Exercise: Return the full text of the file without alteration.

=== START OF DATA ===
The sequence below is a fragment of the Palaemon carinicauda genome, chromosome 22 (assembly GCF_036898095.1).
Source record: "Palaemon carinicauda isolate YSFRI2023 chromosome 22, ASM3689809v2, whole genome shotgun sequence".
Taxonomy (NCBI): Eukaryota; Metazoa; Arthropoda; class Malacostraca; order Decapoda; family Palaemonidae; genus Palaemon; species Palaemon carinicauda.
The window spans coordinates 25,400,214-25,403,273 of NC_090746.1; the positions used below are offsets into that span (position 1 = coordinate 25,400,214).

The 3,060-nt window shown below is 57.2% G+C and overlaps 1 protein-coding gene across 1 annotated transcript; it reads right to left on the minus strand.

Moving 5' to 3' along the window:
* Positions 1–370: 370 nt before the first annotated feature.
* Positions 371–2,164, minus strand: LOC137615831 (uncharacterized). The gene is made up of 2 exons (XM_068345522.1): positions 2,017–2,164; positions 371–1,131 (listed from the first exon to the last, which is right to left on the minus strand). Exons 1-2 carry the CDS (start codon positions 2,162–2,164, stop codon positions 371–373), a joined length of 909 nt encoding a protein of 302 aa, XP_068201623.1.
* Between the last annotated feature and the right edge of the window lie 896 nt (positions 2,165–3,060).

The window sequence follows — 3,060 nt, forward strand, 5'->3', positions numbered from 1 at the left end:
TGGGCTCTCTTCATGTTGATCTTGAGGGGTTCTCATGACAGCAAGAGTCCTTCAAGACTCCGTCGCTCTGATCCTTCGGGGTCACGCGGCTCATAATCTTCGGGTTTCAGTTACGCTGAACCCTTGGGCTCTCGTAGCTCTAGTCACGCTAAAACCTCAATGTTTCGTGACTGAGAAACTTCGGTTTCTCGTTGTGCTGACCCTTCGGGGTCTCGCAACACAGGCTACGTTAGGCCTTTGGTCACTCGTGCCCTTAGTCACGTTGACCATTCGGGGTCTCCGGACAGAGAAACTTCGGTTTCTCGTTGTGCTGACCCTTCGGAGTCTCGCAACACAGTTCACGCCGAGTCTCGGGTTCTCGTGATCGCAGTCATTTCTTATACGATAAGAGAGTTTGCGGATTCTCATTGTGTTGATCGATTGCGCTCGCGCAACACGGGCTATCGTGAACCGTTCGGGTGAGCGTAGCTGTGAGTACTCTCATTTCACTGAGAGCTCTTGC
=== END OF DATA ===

The sequence below is a fragment of the Palaemon carinicauda genome, chromosome 22 (assembly GCF_036898095.1).
Source record: "Palaemon carinicauda isolate YSFRI2023 chromosome 22, ASM3689809v2, whole genome shotgun sequence".
Taxonomy (NCBI): Eukaryota; Metazoa; Arthropoda; class Malacostraca; order Decapoda; family Palaemonidae; genus Palaemon; species Palaemon carinicauda.
The window spans coordinates 25,400,214-25,403,273 of NC_090746.1; the positions used below are offsets into that span (position 1 = coordinate 25,400,214).

The 3,060-nt window shown below is 57.2% G+C and overlaps 1 protein-coding gene across 1 annotated transcript; it reads right to left on the minus strand.

Moving 5' to 3' along the window:
* Positions 1–370: 370 nt before the first annotated feature.
* Positions 371–2,164, minus strand: LOC137615831 (uncharacterized). The gene is made up of 2 exons (XM_068345522.1): positions 2,017–2,164; positions 371–1,131 (listed from the first exon to the last, which is right to left on the minus strand). Exons 1-2 carry the CDS (start codon positions 2,162–2,164, stop codon positions 371–373), a joined length of 909 nt encoding a protein of 302 aa, XP_068201623.1.
* Between the last annotated feature and the right edge of the window lie 896 nt (positions 2,165–3,060).

The window sequence follows — 3,060 nt, forward strand, 5'->3', positions numbered from 1 at the left end:
TGGGCTCTCTTCATGTTGATCTTGAGGGGTTCTCATGACAGCAAGAGTCCTTCAAGACTCCGTCGCTCTGATCCTTCGGGGTCACGCGGCTCATAATCTTCGGGTTTCAGTTACGCTGAACCCTTGGGCTCTCGTAGCTCTAGTCACGCTAAAACCTCAATGTTTCGTGACTGAGAAACTTCGGTTTCTCGTTGTGCTGACCCTTCGGGGTCTCGCAACACAGGCTACGTTAGGCCTTTGGTCACTCGTGCCCTTAGTCACGTTGACCATTCGGGGTCTCCGGACAGAGAAACTTCGGTTTCTCGTTGTGCTGACCCTTCGGAGTCTCGCAACACAGTTCACGCCGAGTCTCGGGTTCTCGTGATCGCAGTCATTTCTTATACGATAAGAGAGTTTGCGGATTCTCATTGTGTTGATCGATTGCGCTCGCGCAACACGGGCTATCGTGAACCGTTCGGGTGAGCGTAGCTGTGAGTACTCTCATTTCACTGAGAGCTCTTGC